This is absurd. One infuriating aspect of the motion controls is that it the game references the horizontal axis to the position of the controller horizontally. That is, the player must hold the controller flat and horizontally for the vehicle to not tilt upward. It is painfully unnatural and most importantly unintuitive.

Videogames lay on a foundation of intuitiveness for game design and especially controls. This is definitely the biggest failure of the Sixaxis since its conception. The genius of WiiSports is that the controller scheme is intuitive and references motion points that the public can associate it. Wipeout HD, a racing game no less, lacks this intuitiveness in its steering. This is unforgivable. At least reference the horizontal plane to the positioning of the controller in the player’s hand. It is unfathomable and the fact that the Playstation 3 which has been out over a year has yet to master a core function of its control scheme reveals the laziness, uninspired, and complete blunder of the system.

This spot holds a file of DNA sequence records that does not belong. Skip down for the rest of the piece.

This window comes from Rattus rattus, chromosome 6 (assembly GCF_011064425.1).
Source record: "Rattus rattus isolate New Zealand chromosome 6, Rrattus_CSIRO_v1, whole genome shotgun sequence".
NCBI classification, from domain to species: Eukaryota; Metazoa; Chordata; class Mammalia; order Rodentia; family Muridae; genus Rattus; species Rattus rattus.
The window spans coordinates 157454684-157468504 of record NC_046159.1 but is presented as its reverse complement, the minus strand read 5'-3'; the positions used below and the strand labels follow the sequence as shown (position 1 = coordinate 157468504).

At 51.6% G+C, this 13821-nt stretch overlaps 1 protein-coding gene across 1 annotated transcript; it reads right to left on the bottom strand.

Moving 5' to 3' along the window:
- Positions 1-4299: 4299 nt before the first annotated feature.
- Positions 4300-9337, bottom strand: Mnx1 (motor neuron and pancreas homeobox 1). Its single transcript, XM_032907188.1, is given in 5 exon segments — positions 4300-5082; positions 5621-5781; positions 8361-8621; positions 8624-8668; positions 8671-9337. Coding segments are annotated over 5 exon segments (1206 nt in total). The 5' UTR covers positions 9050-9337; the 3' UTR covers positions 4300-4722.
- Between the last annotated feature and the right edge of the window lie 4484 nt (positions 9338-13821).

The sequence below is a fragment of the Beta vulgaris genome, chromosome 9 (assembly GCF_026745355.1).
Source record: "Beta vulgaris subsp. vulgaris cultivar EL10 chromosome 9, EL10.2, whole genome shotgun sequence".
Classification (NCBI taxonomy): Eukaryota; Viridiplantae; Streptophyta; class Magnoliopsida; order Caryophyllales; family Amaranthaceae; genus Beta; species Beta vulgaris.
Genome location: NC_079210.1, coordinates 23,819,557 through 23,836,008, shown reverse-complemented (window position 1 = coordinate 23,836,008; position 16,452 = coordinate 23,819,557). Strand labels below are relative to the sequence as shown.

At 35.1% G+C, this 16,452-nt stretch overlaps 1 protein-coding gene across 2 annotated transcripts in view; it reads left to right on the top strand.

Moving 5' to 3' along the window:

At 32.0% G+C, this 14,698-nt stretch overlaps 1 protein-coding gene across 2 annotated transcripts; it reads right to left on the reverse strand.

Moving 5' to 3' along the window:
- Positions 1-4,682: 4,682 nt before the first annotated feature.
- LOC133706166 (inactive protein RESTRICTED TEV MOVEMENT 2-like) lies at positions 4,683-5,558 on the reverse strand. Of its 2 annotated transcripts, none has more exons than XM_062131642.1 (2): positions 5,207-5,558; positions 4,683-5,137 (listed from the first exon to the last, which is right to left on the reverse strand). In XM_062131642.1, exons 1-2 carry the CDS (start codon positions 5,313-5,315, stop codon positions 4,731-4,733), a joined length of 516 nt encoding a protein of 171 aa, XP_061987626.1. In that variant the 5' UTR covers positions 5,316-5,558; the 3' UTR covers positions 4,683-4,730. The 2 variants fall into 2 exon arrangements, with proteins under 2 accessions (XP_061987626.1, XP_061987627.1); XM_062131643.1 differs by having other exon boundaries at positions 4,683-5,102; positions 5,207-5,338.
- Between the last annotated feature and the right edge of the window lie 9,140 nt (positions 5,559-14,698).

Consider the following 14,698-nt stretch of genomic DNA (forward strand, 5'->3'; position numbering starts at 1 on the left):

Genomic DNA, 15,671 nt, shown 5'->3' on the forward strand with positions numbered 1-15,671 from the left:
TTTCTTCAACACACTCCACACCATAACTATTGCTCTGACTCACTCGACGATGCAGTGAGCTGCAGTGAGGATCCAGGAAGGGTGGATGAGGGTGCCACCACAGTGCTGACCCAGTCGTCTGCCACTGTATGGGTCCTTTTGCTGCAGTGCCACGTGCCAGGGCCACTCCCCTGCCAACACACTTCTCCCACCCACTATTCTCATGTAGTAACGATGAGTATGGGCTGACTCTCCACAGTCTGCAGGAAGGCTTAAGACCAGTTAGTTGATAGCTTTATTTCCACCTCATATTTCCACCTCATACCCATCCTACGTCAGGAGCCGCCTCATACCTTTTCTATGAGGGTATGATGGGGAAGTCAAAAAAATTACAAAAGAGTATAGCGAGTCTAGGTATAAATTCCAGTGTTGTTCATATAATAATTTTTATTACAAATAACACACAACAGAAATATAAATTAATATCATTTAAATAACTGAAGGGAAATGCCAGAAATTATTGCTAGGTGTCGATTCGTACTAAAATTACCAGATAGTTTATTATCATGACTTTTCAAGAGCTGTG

But more importantly, the inability to utilize the motion controls in an unobtrusive and nonperipheral manner is a poetic analogy to high-end consoles this generation. Where the majority of AAA titles are reitterating that of which has come before with a sleaker look, little innovation has been done outside of realm of independent developers and a handful of studio houses.


Industry Cannibalism

September 25, 2008